Native American Artist Jamison Chas Banks Plans A Baseball Game For Napoleon Bonaparte

Native American Artist Plans A Baseball Game For Napoleon Bonaparte

Growing up in Arkansas City, Kansas in the 1980s, artist Jamison Chas Banks experienced his fair share of American small town life. "It was all football and barbecues," he explained in a phone interview, recounting his younger years smack dab in the middle of the Great Plains. He continued to paint a picture of quintessential America: his father is a Vietnam veteran, his uncle served in combat during World War II and his late grandfather played semi-professional baseball in and around Oklahoma.

"The paradox is, I'm Native American," he added. "There's this dichotomy. I can never quite address it completely, but it has totally encompassed my career."

Banks is a dual citizen of the Seneca-Cayuga Tribe and the Cherokee Tribe of Oklahoma. He's both an adjunct professor of printmaking at the Institute of American Indian Arts in Santa Fe, New Mexico, his current hometown, as well as a working artist whose surreal, conceptual works have mined military history and the politics of exile. Dichotomies of one sort or another seem to abound in Banks' biography. And his work.


His newest project is "Retour des cendres Vol. 1 (Return of the Ashes)," an installation and proto-film commissioned for Santa Fe's biennial, SITElines, celebrating contemporary, North and South American artists. The piece, in short, explores the relationship between the Louisiana Purchase, Napoleon's exile and the exile of the Cherokee in Oklahoma, pitting narratives of acquisition and abandonment against each other with the use of a familiar American pastime: baseball.

Banks' history lesson begins in 1803 when Napoleon sold the Louisiana Territory to the United States and ends in 1830 when Congress passed the Indian Removal Act, effectively banishing native nations to Oklahoma, one of the 15 states carved out of the big purchase. In between, Napoleon died while living in exile on Saint Helena, an event that blurs the line between the expellers and those expelled. Banks adapts this segmented timeline into a contemporary filmscape, in which two teams -- the "Exiles" and the "Purchasers" -- battle in a never-ending game of baseball, set on Napoleon's infamous island.

"When I was thinking about this idea of exile, I thought about the indoctrination that happened through the boarding school experience for Native American children," Banks explained, referencing the 19th and 20th century practice of educating Native American students according to Euro-American standards in boarding institutions utilized by families across reservations. "My grandparents were brought up with this brainwashing, which is a heavy, negative thing. But my grandfather also learned how to play baseball at boarding school.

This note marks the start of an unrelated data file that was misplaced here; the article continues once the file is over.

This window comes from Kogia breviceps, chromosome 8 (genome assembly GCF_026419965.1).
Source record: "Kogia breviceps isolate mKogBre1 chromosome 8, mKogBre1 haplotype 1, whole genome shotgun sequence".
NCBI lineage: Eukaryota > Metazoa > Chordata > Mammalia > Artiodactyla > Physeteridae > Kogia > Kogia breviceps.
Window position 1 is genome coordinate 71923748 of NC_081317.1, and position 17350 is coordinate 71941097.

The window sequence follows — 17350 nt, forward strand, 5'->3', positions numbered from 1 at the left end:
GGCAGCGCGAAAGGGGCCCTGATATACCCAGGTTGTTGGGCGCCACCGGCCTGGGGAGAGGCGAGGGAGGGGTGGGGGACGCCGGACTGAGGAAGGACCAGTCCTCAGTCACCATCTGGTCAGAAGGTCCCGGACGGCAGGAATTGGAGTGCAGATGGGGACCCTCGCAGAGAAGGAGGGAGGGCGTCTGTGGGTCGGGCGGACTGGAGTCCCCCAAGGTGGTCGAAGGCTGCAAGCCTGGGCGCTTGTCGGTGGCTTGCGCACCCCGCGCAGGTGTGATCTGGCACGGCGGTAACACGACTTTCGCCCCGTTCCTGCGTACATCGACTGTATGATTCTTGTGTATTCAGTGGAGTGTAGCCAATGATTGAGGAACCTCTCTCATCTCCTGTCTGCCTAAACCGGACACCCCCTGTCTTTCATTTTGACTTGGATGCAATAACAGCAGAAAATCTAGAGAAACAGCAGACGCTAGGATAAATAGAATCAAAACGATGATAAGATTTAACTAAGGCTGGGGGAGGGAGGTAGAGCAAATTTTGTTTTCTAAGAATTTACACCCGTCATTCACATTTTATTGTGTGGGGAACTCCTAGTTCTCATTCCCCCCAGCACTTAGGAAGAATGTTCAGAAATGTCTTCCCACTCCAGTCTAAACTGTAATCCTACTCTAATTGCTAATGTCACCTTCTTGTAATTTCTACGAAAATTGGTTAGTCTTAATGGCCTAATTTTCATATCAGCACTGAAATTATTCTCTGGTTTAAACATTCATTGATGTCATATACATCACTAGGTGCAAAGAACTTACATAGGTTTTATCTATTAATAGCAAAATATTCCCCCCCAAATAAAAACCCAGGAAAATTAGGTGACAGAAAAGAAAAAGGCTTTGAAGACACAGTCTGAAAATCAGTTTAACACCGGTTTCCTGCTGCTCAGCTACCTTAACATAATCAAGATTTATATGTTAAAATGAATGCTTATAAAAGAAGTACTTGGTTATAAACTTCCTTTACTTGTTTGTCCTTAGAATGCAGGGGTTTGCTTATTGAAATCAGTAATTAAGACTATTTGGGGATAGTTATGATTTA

napoleon ball

"Amidst a negative was a positive. He learned how to play baseball and eventually joined a semi-pro team and made a living for 10 or 15 years traveling around Oklahoma and Kansas. In a way, this was the sealing of the land from the Louisiana Purchase and the exile of Napoleon. Two negatives and baseball. Two wrongs making a right."

And so a film idea was born. Banks began imagining a quite "epic and expensive" production, in which he and two teams worth of baseball players (read: friends, colleagues and willing actors) would take a boat to Saint Helena in the South Atlantic Ocean. There they would play a game amidst the fortified island. Banks, portraying Napoleon, would bring along a slew of props -- a scoreboard adorned with a map of the United States, a vintage French flag and a baseball "signed" by Mr. Bonaparte.

"It's kind of like a dream," said Banks. The Exiles would seem as though they're losing; yet, "while the game appears to be frozen in time, closer inspection shows that there are still more innings to be played, and therefore the possibility of a change of course." The title, "Return of the Ashes," references the process of taking Napoleon's body back to France after he died.


"The return of Napoleon’s ashes... rekindled the memory of my own ancestry, my grandfather, and the others who are unnamed and their stories I don't know so well."

Banks' film is still in the making. As of now, he's raising funds for his Atlantic adventure, showcasing his plans and props at SITE Santa Fe in the meantime. Presented as a "backwarding" of evidence, the collection of faux-historical artifacts hint ever-so subtly at the contemporary predicament of Native Americans.

"There's this idea that things that have harmed your ancestors end up damaging your DNA. Blood injury. Blood memory. This has been a form of personal catharsis, that actually does feel better. There's a bit of weight, something like pressure alleviated. My self-imposed exile [on Saint Helena] is my way of saying 'I have been exiled, born in the Midwest where my blood is not from.' It is still trauma, but I am somehow trying to gain power over that trauma by taking it where I want it to go."

"Retour des cendres Vol. 1 (Return of the Ashes)" will be on view at the SITElines biennial, "Unsettled Landscapes," which begins on July 20 and runs until January 2015 at SITE Santa Fe. All images: Jamison Chas Banks, Inspiration image for Retour des Cendres Vol. 1 (Return of the Ashes), 2014. Courtesy of the artist.

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